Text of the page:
“The western part of the estuary has the greatest trouble. It is in that part that we have had brown tide algal blooms,” Mr. DeLuca said. “The more that we can do to help the better.”

The project is not without controversy, with at least one neighboring resident voicing concern. A project closely connected to the remediation project will fill in 17,000 square feet of adjacent wetlands to create a softball and practice field, with funding coming from private alumni donations. Those wetlands serve as an area for stormwater runoff, creating concern about possible flooding. The pond being remediated doesn’t currently pipe in stormwater runoff and, once it does, it will make up for the adjacent wetlands, Mr. Leonard said.

The remediation plan will also expand existing wetlands by about 53,000 square feet, making up for the lost wetland area, according to Aphrodite Montalvo, citizen participation specialist for the DEC, a stipulation needed in order to get the 2008 DEC permit.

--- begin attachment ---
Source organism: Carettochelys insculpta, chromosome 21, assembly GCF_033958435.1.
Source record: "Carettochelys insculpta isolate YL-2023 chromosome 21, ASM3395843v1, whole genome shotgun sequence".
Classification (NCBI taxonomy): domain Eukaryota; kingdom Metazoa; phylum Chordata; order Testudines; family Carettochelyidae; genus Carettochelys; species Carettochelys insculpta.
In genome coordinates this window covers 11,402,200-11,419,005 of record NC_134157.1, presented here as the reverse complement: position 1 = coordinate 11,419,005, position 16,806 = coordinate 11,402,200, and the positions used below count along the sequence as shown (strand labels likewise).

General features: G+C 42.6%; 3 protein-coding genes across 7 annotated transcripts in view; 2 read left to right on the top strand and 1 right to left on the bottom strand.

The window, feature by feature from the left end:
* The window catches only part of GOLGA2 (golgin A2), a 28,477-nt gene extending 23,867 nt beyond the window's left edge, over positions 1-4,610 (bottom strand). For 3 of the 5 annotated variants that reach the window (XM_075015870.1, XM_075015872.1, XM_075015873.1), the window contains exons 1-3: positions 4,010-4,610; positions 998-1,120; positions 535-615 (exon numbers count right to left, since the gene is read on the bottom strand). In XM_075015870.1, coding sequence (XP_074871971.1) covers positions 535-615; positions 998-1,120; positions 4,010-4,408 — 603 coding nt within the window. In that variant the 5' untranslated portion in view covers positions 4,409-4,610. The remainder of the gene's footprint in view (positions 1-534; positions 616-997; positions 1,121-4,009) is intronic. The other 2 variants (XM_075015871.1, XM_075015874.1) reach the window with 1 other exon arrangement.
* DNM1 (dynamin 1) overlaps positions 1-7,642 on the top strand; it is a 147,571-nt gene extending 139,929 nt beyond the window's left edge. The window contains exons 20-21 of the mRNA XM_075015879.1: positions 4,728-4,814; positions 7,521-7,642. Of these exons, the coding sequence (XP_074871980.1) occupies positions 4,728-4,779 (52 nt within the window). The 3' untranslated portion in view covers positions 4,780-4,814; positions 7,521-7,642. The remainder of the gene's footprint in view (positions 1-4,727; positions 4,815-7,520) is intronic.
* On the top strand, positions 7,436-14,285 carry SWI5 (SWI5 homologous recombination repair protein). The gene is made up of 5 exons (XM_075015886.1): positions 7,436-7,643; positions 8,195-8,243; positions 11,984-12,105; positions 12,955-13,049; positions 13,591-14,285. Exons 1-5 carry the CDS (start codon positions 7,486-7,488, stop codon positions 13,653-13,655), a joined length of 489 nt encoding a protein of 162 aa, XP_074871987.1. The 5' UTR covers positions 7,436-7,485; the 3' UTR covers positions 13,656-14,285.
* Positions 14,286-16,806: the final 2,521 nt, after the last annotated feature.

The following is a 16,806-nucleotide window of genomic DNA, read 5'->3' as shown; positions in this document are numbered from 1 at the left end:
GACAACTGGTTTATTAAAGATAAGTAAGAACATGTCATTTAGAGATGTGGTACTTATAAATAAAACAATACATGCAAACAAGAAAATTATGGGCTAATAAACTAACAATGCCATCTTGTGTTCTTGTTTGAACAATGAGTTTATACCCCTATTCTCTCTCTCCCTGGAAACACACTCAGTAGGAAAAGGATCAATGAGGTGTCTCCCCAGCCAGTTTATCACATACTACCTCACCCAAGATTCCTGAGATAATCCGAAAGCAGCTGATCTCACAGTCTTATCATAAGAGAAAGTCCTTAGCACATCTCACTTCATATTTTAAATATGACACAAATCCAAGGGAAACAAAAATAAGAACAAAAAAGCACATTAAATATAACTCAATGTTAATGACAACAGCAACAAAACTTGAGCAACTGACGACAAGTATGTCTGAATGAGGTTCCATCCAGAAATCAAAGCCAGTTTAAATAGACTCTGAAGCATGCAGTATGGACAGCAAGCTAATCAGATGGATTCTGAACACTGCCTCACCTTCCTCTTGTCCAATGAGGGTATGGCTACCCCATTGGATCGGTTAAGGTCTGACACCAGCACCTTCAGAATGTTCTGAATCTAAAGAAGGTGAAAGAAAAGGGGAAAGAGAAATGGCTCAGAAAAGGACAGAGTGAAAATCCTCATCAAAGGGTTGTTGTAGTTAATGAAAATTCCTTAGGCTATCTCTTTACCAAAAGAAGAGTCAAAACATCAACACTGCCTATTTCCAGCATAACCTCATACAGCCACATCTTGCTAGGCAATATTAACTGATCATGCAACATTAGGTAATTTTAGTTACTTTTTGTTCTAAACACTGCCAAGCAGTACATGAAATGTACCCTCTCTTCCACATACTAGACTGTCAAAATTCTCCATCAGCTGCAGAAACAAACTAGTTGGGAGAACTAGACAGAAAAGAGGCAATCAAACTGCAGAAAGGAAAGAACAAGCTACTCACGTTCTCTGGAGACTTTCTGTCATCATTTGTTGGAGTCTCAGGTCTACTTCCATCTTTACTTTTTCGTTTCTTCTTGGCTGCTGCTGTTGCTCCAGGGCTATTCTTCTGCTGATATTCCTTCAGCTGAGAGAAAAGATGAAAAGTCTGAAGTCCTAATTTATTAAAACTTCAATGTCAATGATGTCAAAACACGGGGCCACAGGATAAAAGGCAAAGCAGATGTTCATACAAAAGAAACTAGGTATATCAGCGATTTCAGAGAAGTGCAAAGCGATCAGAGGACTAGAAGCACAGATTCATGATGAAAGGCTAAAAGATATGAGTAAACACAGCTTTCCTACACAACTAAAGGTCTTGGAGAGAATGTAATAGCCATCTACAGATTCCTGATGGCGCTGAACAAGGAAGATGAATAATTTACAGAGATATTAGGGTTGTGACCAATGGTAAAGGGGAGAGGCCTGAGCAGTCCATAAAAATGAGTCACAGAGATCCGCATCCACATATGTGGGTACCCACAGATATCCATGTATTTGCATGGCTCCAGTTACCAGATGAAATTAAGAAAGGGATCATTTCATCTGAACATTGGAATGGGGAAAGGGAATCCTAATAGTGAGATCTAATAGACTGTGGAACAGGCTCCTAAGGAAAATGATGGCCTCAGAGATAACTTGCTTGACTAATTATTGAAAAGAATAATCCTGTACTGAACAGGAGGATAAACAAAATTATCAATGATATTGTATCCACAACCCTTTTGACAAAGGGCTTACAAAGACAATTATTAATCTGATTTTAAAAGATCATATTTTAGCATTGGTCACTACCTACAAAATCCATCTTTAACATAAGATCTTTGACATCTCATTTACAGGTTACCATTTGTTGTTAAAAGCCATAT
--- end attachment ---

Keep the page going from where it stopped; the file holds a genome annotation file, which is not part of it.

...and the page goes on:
“The DEC looks forward to the completion of this project and believes it will both improve the environmental quality of the area and serve as a valuable educational tool for the school,” Ms. Montalvo said.

Riverhead Supervisor Sean Walter has also expressed support for the project, calling it a “win-win” at a Nov. 20 public hearing.

The remediation is on schedule and expected to be completed by May 2013, according to Mr. Semmler, who calls the project “a true partnership to try and bring the community together.”

cmiller@timesreview.com

02/17/12 2:04pm
02/17/2012 2:04 PM

KATHARINE SCHROEDER PHOTO | Jamie Tuthill as Jim O'Connor in a scene with Danielle Allen as Laura Wingfield.

The McGann-Mercy Theatre Company presents Tennessee Williams’ classic 1944 play, ‘The Glass Menagerie’ at 7:30 p.m. tonight at the McGann-Mercy High School auditorium.

The play opened Thursday night and there will be another performance 7:30 p.m. Saturday. Tickets are $8. For more information call 727-5900, ext. 10.

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KATHARINE SCHROEDER PHOTOS